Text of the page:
Collect And Study Soil From At Least Two Different Sites

Aim

To study soil samples from two different sites and analyse their properties such as texture, moisture content, water-retaining capacity and pH. Also, the study aims to correlate the plants found in such soil.

Necessary Materials & Apparatus

For this experiment, roadside soil and garden soil are to be used. Apart from these samples, other materials are also required:

  • Dropper
  • Beaker
  • Tile
  • Measuring cylinder
  • Filter Paper
  • pH paper booklet
  • Test tubes
  • Distilled water
  • Funnel
  • Universal pH indicator solution
  • Wire gauze
  • Burner
  • Crucibles
  • Weighing scale/ balance
  • Mortar and Pestle
  • Petri dish
  • Glass rods
  • Tin box with perforated bottom

Procedure

The following are the steps taken to prepare the soil samples for experiments to analyse various properties.

To study the pH of the Soil Samples

  • Take the roadside soil and put it into a beaker containing water. Repeat the same step for the garden soil sample as well.
  • Next, take a test tube and pour the two soil solutions separately through filter papers using a funnel.
  • The collected filtrates in the test tube are now ready for pH testing.
  • Using a dropper, put a few drops of universal indicator solution to the test tube.

To study the texture of Soil Samples

  • Collect 50 gm of soil in a measuring cylinder.
  • Pour a little water into the measuring cylinder and shake.
  • Wait for the particles to settle down.
  • The particles in the measuring cylinder will start to settle down in layers. Record the thickness of these layers.

To study the Moisture Content of Soil Samples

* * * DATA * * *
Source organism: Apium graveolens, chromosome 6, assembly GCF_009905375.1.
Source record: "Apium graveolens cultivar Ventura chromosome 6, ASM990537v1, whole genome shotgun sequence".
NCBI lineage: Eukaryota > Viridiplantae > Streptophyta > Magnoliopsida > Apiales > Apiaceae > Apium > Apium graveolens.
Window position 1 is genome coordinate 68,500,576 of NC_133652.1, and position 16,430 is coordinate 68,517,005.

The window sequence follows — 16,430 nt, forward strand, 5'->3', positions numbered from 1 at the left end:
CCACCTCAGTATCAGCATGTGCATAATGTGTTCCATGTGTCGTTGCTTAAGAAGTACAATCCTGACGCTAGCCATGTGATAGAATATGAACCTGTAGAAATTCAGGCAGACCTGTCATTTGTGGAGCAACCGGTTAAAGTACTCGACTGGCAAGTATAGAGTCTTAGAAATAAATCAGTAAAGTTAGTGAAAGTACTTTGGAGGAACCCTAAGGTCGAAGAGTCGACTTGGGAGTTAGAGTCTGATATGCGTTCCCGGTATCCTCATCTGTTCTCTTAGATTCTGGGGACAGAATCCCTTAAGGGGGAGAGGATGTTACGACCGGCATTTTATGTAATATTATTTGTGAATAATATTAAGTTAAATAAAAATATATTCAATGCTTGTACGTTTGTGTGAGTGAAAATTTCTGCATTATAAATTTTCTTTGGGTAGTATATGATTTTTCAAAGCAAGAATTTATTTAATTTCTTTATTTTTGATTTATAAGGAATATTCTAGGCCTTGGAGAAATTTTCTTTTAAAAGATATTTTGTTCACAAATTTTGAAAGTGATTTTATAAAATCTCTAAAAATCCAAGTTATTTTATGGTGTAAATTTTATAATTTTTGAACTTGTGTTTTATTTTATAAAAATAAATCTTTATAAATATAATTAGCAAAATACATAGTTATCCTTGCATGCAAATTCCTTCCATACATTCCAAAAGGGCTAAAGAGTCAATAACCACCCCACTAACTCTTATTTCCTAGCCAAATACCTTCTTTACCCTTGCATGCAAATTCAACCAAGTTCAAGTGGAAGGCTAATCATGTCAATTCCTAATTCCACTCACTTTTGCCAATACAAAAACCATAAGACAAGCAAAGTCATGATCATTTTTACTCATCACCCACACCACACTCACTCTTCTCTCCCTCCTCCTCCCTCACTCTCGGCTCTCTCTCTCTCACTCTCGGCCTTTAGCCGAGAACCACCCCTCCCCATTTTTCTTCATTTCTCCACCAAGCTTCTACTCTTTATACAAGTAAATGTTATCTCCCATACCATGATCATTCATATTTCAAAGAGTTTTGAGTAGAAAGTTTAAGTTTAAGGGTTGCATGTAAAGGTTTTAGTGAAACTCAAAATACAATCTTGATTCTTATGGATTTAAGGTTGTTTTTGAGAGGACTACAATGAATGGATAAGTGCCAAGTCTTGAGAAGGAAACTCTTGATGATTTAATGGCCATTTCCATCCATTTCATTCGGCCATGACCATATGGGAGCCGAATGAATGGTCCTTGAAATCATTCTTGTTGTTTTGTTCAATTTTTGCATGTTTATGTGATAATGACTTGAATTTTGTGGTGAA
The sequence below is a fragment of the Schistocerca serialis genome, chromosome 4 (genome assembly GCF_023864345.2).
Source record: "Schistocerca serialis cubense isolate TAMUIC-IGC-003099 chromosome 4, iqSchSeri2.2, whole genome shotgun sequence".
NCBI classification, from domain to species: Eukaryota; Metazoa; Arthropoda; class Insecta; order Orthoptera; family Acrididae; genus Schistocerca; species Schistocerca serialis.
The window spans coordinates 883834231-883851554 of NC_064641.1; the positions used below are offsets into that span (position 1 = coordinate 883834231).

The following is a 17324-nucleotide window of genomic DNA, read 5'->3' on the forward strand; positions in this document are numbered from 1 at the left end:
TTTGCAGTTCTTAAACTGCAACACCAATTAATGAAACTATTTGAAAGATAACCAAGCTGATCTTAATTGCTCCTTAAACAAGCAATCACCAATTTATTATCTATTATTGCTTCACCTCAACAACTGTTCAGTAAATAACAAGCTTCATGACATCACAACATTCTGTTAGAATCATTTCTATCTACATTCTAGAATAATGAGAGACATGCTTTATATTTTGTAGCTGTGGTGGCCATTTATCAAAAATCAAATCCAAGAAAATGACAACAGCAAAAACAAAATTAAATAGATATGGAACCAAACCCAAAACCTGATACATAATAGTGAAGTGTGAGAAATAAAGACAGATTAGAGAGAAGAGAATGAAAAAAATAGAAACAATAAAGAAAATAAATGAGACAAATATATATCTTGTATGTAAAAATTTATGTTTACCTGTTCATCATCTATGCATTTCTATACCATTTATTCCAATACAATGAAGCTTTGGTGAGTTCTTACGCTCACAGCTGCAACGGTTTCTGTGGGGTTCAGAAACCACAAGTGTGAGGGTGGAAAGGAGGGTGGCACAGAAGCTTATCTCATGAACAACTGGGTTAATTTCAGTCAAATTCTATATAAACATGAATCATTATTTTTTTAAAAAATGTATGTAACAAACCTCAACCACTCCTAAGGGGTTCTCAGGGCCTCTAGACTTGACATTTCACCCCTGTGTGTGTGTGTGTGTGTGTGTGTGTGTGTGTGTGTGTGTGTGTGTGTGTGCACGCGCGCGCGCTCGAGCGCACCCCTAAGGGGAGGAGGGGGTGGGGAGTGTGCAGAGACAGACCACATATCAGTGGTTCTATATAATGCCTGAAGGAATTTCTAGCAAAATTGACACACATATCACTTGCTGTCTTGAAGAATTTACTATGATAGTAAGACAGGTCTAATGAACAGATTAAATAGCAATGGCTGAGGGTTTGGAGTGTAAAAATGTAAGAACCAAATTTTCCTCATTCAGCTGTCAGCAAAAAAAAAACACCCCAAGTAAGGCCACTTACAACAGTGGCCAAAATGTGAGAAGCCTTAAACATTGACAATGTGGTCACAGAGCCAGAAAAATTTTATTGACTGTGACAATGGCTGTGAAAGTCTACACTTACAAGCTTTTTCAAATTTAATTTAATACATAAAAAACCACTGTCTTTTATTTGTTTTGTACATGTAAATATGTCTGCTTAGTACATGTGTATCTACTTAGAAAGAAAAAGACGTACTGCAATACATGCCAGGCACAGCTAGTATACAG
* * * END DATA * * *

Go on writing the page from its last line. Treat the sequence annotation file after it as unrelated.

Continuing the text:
• Put the two samples of soil in individual crucibles.
  • Weight the soil samples using a weighing balance.
  • Place the crucibles over the bunsen burner and heat it until it becomes dry.
  • Weight the crucibles and record the weight of the dry soil samples.
  • The samples are now ready to be used to determine the moisture content of the soil.

To study the Water Holding Capacity of Soil Samples

  • Take a soil sample (garden soil) in a mortar.
  • Grind it into a fine powder using a pestle.
  • Place a filter paper at the bottom of the tin box.
  • Weigh the entire contents of the tin box.
  • Now, add the powered soil into the box.
  • Use the glass rod to press and tap the box so that the soi is uniformly layered.
  • Now, the weight of the tin box is to be measured and recorded.
  • Next, take two glass rods and place them parallel to each other. Ensure that the distance between the two is not large.
  • Position the tin on the two glass rods in a way such that the bottom is in contact with the water.
  • This setup should be left undisturbed until the water seeps through the upper surface of the soil.
  • Now, remove the tin and allow all the water to flow out from the bottom
  • Wait until no more water percolates from the tin. Then, wipe the bottom dry and use the weighing machine to note down the weight.

Observation

To study the pH of the Soil Samples

  • When the universal pH indicator is added to the test tube containing the soil solution, the colour changes. These colour changes can be tracked using the pH colour chart. Roadside soil has a pH level of 7 while garden soil has a pH level of 6. Most crops grow between pH levels of 6.0 and 7.0.

To study the texture of Soil Samples

  • Using a soil textural triangle, draw the corresponding percentage of the soil components (silt, clay & sand).
  • The resultant lines which intersect indicate the type of soil. 

To study the Moisture Content of Soil Samples

  • The sample where the initial and final weight is the larger indicates a higher moisture content. Lower values mean the moisture content is quite low.

To study the Water Holding Capacity of Soil Samples

  • The water holding capacity of the soil is determined by the quantity of water held by the soil sample versus the dry weight of the soil sample. 

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